Adam, a white person from Florida, now goes by the name of Ja Du and identifies as a Filipino. In doing so, he joins a small section of the population that calls itself “transracial” — a term for people who identify as a different race than the one they were born as.

“Whenever I’m around the music, around the food, I feel like I’m in my own skin,” Ja Du told local news station WTSP, a CBS affiliate. “I’d watch the history channel sometimes for hours you know whenever it came to that and you know nothing else intrigued me more but things about Filipino culture,” he added.

Even in his everyday life, Ja Du embraces Filipino culture, for example, by driving around in a tuk tuk — a three-wheeled motorized vehicle that is common across South and Southeast Asia, including in the Philippines.

However, there were many people who criticized Ja Du for his revelation and took to Twitter to voice their opinions.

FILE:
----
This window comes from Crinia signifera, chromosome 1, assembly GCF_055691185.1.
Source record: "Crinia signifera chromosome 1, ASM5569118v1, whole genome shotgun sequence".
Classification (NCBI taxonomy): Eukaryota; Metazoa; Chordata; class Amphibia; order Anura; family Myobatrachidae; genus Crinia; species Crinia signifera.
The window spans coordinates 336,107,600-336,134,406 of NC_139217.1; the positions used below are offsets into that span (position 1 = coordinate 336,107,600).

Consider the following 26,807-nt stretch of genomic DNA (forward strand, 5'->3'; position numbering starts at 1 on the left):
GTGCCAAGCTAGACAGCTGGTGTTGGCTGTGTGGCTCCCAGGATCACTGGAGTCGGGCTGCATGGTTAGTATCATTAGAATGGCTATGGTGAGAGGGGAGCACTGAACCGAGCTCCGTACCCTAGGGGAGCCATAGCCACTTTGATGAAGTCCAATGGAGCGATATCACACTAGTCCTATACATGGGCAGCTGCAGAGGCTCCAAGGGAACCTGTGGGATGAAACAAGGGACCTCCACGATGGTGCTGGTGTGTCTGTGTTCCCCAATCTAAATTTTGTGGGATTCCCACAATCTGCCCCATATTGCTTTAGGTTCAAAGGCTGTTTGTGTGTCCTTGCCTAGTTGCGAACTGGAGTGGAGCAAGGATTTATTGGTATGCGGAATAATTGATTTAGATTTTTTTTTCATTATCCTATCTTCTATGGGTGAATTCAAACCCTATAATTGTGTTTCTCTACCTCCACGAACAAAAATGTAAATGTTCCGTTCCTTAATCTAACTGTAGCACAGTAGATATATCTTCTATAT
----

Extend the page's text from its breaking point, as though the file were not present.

Dr. Stacey Scheckner, a licensed psychologist from Washington University, claimed that there was nothing wrong with anyone who wants to “feel at home” with a particular culture.

On a positive note about the whole issue she said, “ If someone feels that they feel at home with a certain religion, a certain race, a certain culture, I think that if that’s who they really feel inside life is about finding out who you are. The more knowledge you have of yourself, the happier you can be.”

Apart from identifying himself as transracial, Ja Du is also a transgender person who is pondering a gender change.

Dr. Scheckner stressed that people making such life-changing decisions should consult a specialist before doing so.

“Before the doctors that I send them to do any type of physical changes to their body, they go through a long process with me and actually most the people, they are not upset about it because they want to make sure that they’re doing the right thing,” she said.

However, this is not the first instance of someone declaring themselves transracial. Ja Du’s case immediately brought comparisons to Rachel Dolezal —the former head of NAACP chapter in Spokane, Washington — who refused to identify herself as an African-American but still chose to identify herself as black, even after being born to white parents.

“I really just prefer to be exactly who I am, and black is really the closest race and cultural category that represents the essence of who I am,” she said in an interview with Today in March.